Probability is an area of mathematics that often doesn't get its fair share of attention in elementary classrooms. Here are some activities to get you started that involve students in thinking about probability ideaswhile also providing practice with mental addition, experience with strategic thinking, and the opportunity to relate multiplication and geometry. All activities are adapted from Marilyn Burns's About Teaching Mathematics (Math Solutions Publications, 1992).
The Game of Pig (Grades 3–8)
Math concepts: This game for two or more players gives students practice with mental addition and experience with thinking strategically.
The object: to be the first to score 100 points or more.
How to play: Players take turns rolling two dice and following these rules:
1. On a turn, a player may roll the dice as many times as he or she wants, mentally keeping a running total of the sums that come up. When the player stops rolling, he or she records the total and adds it to the scores from previous rounds.
2. But, if a 1 comes up on one of the dice before the player decides to stop rolling, the player scores 0 for that round and it's the next player's turn.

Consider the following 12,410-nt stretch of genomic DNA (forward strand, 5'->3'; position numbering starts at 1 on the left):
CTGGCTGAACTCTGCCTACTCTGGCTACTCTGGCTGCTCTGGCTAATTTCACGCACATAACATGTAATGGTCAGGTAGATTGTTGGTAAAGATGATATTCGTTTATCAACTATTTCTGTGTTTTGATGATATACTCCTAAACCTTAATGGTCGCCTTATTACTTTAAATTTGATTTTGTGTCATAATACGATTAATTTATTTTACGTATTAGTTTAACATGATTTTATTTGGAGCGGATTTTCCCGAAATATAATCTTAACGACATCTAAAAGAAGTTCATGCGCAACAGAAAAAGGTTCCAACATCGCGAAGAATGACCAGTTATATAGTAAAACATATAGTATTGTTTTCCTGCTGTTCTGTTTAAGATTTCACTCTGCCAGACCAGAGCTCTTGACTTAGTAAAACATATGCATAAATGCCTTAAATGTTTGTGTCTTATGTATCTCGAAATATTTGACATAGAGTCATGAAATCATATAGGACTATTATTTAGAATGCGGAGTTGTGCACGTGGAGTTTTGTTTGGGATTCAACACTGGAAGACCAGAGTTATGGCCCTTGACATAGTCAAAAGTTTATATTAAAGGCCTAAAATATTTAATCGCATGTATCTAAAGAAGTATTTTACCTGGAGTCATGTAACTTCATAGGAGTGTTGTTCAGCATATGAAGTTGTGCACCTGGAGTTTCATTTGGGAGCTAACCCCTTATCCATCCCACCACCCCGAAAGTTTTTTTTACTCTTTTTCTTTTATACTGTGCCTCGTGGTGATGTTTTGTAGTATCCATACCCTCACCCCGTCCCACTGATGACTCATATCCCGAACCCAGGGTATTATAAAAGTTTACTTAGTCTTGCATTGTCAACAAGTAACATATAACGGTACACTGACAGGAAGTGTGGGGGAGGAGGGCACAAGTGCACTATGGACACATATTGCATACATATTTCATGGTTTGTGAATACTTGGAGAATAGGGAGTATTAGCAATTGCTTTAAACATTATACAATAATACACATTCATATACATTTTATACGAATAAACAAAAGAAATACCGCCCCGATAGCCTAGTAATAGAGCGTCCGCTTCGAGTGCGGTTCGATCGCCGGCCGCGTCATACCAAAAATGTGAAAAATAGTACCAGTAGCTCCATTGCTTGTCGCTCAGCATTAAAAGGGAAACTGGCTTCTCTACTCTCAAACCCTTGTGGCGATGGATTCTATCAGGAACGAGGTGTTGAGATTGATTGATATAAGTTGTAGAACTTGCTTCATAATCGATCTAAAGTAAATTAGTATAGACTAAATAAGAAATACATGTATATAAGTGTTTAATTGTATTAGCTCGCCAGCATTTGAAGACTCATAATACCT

3. Even worse, if a 1 comes up on both dice, not only does the turn end, but the player's entire accumulated total returns to 0.
After students have had the chance to play the game for several days, have a class discussion about the strategies they used. You may want to list their ideas and have them test different strategies against each other to try and determine the best way to play.
Two-Dice Sums (Grades 1–8)
Math concepts: Students of all ages can play this game, as long as they're able to add the numbers that come up on two dice. While younger children benefit from the practice of adding, older students have the opportunity to think about the probability of the sums from rolling two dice.
The object: to remove all the counters in the fewest rolls possible.
How to play: Two or more